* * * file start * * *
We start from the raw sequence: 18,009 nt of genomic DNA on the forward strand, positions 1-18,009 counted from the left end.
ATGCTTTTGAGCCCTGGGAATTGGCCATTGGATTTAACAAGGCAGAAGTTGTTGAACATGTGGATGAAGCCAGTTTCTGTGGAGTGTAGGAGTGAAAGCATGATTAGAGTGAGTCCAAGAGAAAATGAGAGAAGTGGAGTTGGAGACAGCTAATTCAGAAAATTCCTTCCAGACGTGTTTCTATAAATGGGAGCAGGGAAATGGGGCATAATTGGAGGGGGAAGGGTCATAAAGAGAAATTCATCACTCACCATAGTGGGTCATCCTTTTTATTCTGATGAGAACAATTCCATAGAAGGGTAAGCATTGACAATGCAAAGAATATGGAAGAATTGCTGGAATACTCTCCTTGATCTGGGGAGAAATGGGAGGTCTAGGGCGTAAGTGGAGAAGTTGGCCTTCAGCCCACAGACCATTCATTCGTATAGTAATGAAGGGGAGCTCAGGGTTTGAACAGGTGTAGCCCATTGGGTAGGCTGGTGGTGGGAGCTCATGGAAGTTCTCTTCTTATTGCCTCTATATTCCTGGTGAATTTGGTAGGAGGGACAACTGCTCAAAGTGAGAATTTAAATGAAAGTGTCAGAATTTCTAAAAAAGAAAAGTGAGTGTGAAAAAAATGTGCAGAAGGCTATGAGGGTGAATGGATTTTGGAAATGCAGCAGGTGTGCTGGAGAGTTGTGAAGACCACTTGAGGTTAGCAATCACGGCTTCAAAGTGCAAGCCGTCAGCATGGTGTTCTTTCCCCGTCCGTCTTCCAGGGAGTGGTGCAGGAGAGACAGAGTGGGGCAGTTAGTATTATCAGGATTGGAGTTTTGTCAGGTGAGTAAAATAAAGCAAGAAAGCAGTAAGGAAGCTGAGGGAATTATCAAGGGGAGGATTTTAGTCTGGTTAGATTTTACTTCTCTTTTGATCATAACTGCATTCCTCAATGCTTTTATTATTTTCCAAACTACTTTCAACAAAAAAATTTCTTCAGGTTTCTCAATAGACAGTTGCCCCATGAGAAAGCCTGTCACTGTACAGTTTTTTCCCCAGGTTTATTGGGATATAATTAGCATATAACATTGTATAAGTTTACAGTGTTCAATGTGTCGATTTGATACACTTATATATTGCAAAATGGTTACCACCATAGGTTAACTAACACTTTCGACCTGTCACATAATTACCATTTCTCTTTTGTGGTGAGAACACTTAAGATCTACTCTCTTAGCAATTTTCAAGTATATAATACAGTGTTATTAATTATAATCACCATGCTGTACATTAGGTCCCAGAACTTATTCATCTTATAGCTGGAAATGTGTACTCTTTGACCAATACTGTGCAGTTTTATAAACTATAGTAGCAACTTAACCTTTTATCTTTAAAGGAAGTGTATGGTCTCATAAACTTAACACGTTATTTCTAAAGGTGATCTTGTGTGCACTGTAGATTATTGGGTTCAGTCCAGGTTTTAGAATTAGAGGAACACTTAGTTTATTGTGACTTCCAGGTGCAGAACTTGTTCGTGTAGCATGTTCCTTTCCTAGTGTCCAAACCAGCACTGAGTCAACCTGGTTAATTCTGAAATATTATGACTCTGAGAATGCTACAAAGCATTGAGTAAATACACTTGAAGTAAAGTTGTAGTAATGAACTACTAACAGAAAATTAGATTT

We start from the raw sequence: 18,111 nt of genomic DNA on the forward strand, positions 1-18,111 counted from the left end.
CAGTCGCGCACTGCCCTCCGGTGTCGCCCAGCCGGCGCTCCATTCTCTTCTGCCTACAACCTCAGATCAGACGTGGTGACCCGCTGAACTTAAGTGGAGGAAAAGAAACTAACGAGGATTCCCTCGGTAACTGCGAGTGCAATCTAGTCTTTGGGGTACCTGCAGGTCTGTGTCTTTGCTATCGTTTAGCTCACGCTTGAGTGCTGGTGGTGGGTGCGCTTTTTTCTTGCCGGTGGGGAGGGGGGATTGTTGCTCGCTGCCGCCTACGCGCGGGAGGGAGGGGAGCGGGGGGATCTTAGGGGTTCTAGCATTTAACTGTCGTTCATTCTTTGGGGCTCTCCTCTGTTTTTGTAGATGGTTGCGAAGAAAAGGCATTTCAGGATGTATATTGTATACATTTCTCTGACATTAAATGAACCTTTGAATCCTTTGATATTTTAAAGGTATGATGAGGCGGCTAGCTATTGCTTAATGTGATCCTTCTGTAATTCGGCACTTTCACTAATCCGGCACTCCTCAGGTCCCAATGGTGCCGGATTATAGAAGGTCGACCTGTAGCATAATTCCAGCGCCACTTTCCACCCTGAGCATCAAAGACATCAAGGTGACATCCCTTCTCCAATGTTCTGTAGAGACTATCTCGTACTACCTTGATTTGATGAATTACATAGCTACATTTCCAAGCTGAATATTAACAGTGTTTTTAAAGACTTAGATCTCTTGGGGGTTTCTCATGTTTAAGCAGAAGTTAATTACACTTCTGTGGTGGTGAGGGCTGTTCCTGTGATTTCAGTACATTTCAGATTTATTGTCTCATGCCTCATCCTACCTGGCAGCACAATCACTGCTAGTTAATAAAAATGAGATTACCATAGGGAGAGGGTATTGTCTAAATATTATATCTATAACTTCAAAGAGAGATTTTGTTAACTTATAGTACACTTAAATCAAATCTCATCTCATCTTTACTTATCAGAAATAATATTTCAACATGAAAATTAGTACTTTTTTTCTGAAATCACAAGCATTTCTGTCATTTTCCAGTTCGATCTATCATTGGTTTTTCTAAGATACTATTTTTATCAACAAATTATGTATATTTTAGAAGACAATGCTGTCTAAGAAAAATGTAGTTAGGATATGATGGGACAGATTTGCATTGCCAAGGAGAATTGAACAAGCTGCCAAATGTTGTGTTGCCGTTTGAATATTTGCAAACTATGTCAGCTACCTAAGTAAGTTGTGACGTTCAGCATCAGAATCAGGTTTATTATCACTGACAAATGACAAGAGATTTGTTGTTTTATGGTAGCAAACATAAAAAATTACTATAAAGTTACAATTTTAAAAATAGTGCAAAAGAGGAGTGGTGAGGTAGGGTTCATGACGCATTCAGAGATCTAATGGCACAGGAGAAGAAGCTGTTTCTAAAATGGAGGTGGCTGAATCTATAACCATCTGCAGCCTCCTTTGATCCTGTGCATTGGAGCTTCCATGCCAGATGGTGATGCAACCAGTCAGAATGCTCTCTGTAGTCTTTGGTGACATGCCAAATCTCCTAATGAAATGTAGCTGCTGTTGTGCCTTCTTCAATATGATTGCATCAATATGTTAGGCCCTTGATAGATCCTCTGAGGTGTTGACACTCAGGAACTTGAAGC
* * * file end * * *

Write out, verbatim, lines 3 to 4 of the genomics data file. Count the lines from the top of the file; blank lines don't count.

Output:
We start from the raw sequence: 18,111 nt of genomic DNA on the forward strand, positions 1-18,111 counted from the left end.
CAGTCGCGCACTGCCCTCCGGTGTCGCCCAGCCGGCGCTCCATTCTCTTCTGCCTACAACCTCAGATCAGACGTGGTGACCCGCTGAACTTAAGTGGAGGAAAAGAAACTAACGAGGATTCCCTCGGTAACTGCGAGTGCAATCTAGTCTTTGGGGTACCTGCAGGTCTGTGTCTTTGCTATCGTTTAGCTCACGCTTGAGTGCTGGTGGTGGGTGCGCTTTTTTCTTGCCGGTGGGGAGGGGGGATTGTTGCTCGCTGCCGCCTACGCGCGGGAGGGAGGGGAGCGGGGGGATCTTAGGGGTTCTAGCATTTAACTGTCGTTCATTCTTTGGGGCTCTCCTCTGTTTTTGTAGATGGTTGCGAAGAAAAGGCATTTCAGGATGTATATTGTATACATTTCTCTGACATTAAATGAACCTTTGAATCCTTTGATATTTTAAAGGTATGATGAGGCGGCTAGCTATTGCTTAATGTGATCCTTCTGTAATTCGGCACTTTCACTAATCCGGCACTCCTCAGGTCCCAATGGTGCCGGATTATAGAAGGTCGACCTGTAGCATAATTCCAGCGCCACTTTCCACCCTGAGCATCAAAGACATCAAGGTGACATCCCTTCTCCAATGTTCTGTAGAGACTATCTCGTACTACCTTGATTTGATGAATTACATAGCTACATTTCCAAGCTGAATATTAACAGTGTTTTTAAAGACTTAGATCTCTTGGGGGTTTCTCATGTTTAAGCAGAAGTTAATTACACTTCTGTGGTGGTGAGGGCTGTTCCTGTGATTTCAGTACATTTCAGATTTATTGTCTCATGCCTCATCCTACCTGGCAGCACAATCACTGCTAGTTAATAAAAATGAGATTACCATAGGGAGAGGGTATTGTCTAAATATTATATCTATAACTTCAAAGAGAGATTTTGTTAACTTATAGTACACTTAAATCAAATCTCATCTCATCTTTACTTATCAGAAATAATATTTCAACATGAAAATTAGTACTTTTTTTCTGAAATCACAAGCATTTCTGTCATTTTCCAGTTCGATCTATCATTGGTTTTTCTAAGATACTATTTTTATCAACAAATTATGTATATTTTAGAAGACAATGCTGTCTAAGAAAAATGTAGTTAGGATATGATGGGACAGATTTGCATTGCCAAGGAGAATTGAACAAGCTGCCAAATGTTGTGTTGCCGTTTGAATATTTGCAAACTATGTCAGCTACCTAAGTAAGTTGTGACGTTCAGCATCAGAATCAGGTTTATTATCACTGACAAATGACAAGAGATTTGTTGTTTTATGGTAGCAAACATAAAAAATTACTATAAAGTTACAATTTTAAAAATAGTGCAAAAGAGGAGTGGTGAGGTAGGGTTCATGACGCATTCAGAGATCTAATGGCACAGGAGAAGAAGCTGTTTCTAAAATGGAGGTGGCTGAATCTATAACCATCTGCAGCCTCCTTTGATCCTGTGCATTGGAGCTTCCATGCCAGATGGTGATGCAACCAGTCAGAATGCTCTCTGTAGTCTTTGGTGACATGCCAAATCTCCTAATGAAATGTAGCTGCTGTTGTGCCTTCTTCAATATGATTGCATCAATATGTTAGGCCCTTGATAGATCCTCTGAGGTGTTGACACTCAGGAACTTGAAGC